WILLIAMSON — On a Thursday afternoon, Justin Ford smoked a cigarette underneath the overhang of a Williamson Health and Wellness Center clinic, avoiding a steady barrage of raindrops on the sidewalk. Ford, a 34-year-old man from nearby Matewan, was waiting to receive his prescription for suboxone, a medication that reduces his cravings for opioid drugs and protects him from overdosing.
Since his teenage years, Ford has struggled with drug use. But, for the past few years, counseling services and suboxone have stabilized his life. Utilizing these treatment options, he says he’s been able to work a construction job with his uncle and become a better father.
“Ever since coming to the suboxone clinic, I’ve been able to get my life together,” Ford said. “I’ve been there for my daughter…I haven’t been making the same mistakes I’ve made in the past.”
Ford is one of tens of thousands of West Virginians whose lives have been shaped by the opioid epidemic. For a decade, multi-billion dollar companies increased their bottom lines at the expense of West Virginians by pumping opioids into the state: here, people fatally overdosed at rates higher than anywhere else in the country. The fallout has persisted into the 2020s; recent data estimates that, between June 2021 and 2022, drugs caused the death of nearly four West Virginians every day.
Many of those companies have paid settlements to West Virginia over the past year and a half for their role in catalyzing the crisis. Those funds, eventually estimated to total upwards of a billion dollars, are intended to benefit West Virginians — like to connect more people like Ford to counseling and medication-assisted treatment programs, or to prevent children in schools from initiating opioid use.
But while the funds could be used that way, there’s no guarantee they will be. The contract agreed to by Attorney General Patrick Morrisey and the state’s local governments allows counties to use their shares, expected to be around $150 million, to pay regional jail fees instead.
These rising jail costs — exacerbated in part by people jailed on charges related to substance use disorder — are a problem in many West Virginia counties, and many county commissioners have said they feel stifled by the $48.25 daily cost to keep someone behind bars.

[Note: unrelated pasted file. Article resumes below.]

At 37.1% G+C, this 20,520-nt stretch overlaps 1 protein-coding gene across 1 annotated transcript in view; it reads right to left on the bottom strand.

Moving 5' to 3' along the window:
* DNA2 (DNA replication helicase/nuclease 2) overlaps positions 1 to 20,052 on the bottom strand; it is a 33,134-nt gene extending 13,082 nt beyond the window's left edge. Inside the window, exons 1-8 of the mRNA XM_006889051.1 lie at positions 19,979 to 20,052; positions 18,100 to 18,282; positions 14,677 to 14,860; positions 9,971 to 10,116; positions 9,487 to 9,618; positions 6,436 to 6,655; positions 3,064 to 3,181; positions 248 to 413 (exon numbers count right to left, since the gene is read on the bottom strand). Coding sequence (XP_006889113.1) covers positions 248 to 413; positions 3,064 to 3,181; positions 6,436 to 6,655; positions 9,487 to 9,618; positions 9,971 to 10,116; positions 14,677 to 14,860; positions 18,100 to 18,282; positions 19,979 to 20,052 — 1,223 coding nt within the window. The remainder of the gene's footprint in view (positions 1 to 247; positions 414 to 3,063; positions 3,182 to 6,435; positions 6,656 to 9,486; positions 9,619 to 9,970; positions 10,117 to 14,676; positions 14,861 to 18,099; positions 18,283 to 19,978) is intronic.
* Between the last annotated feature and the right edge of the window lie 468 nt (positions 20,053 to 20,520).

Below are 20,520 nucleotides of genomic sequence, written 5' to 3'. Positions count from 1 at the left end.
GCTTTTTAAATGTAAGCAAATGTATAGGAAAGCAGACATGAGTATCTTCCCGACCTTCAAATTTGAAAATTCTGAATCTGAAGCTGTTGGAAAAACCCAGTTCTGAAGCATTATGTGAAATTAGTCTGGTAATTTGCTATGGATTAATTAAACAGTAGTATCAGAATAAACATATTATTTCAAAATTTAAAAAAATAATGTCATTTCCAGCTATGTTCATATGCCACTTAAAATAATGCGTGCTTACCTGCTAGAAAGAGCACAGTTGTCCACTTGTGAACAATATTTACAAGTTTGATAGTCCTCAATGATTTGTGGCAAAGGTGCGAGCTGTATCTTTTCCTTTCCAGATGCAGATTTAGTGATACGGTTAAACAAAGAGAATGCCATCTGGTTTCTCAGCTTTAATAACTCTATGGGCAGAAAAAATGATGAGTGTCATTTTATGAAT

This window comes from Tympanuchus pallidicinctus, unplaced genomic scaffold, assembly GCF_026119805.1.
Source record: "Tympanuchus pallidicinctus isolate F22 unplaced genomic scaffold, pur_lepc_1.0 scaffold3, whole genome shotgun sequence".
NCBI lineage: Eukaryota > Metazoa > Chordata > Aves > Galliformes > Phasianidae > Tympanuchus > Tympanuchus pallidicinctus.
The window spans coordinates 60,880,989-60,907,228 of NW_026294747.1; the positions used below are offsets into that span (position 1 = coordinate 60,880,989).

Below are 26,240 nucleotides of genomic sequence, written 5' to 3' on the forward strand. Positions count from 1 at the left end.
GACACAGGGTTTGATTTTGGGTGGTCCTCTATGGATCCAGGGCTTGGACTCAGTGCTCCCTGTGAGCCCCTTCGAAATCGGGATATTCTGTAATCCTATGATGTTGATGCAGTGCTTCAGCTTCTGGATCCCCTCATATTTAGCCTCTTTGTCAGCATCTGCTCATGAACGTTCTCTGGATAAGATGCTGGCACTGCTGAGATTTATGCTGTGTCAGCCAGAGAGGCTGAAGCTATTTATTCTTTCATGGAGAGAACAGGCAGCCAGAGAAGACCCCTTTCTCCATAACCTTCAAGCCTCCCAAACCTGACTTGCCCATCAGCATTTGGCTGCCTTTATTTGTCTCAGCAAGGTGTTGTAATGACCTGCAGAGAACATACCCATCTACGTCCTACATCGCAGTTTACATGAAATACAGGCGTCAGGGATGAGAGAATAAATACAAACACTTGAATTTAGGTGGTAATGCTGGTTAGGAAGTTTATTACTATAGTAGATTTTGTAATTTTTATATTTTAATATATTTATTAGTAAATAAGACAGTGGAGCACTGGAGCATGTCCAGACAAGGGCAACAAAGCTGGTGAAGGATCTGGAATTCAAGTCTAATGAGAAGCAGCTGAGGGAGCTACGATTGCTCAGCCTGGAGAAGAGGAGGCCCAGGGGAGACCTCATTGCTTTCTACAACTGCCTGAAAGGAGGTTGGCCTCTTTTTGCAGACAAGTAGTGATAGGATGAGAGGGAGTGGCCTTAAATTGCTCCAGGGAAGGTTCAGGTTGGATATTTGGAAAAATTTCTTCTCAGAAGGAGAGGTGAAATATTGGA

But for public health experts, allowing settlement funds to be spent on incarcerating those with substance use disorders would further the epidemic.
“If someone wanted to increase overdose rates, what they would do is simply round people up and arrest them,” said Dr. Dan Ciccarone, a professor at the University of California San Francisco who specializes in treating opioid addiction. “Because the number one predictor of overdose…is recent release from incarceration.”
“Every dollar that comes out of the settlements needs to be interrogated.”
A plan to spending $1 billion in opioid settlements
The state’s opioid settlement distribution plan, titled the West Virginia First Memorandum of Understanding, splits the funds into two main chunks. Just under three quarters of the money, 72.5%, is set to fund a foundation tasked with addressing the opioid crisis through a long-term lens. Another quarter of the funds will be paid directly to local governments for communities’ immediate needs.
The document lists approved uses for the counties’ share of the money, which include activities meant to either halt the supply of illicit opiates, care for West Virginians with opiate addiction or prevent other West Virginians from developing substance-use disorders. But paying for past and future regional jail fees are options, too.
Morrisey did not respond to questions about why he and the other authors listed regional jail fees as an approved activity, only writing in an email that the terms of the contract were agreed upon by himself, nearly all the state’s local governments and the settlement courts after negotiations.
Even in a somewhat novel situation like the opioid settlements, experts warn against diverting funds away from abatement efforts. A Johns Hopkins School of Public Health website that guides states on how to spend their opioid settlements cites the American Medical Association and American Bar Association in its call for all “funds to address the substance use epidemic”.
Ciccarone agrees and thinks using the money for jails would be a missed opportunity.
“This has to be an opportunity for redress, for amelioration of the problem,” he said. “Is West Virginia going to be happy five or 10 years from now with how it spent its money?”
Some county officials eye paying down jail bills with settlement funds
Already, some local officials are concerned that their county commissioners will divert settlement shares away from public health efforts.
At times over the past two decades, drug distributors sent more opioid painkillers per person to Mingo County than anywhere else in America. As the county health department’s administrator, Keith Blankenship oversees the agency’s four major projects aimed at controlling the crisis caused by those actions.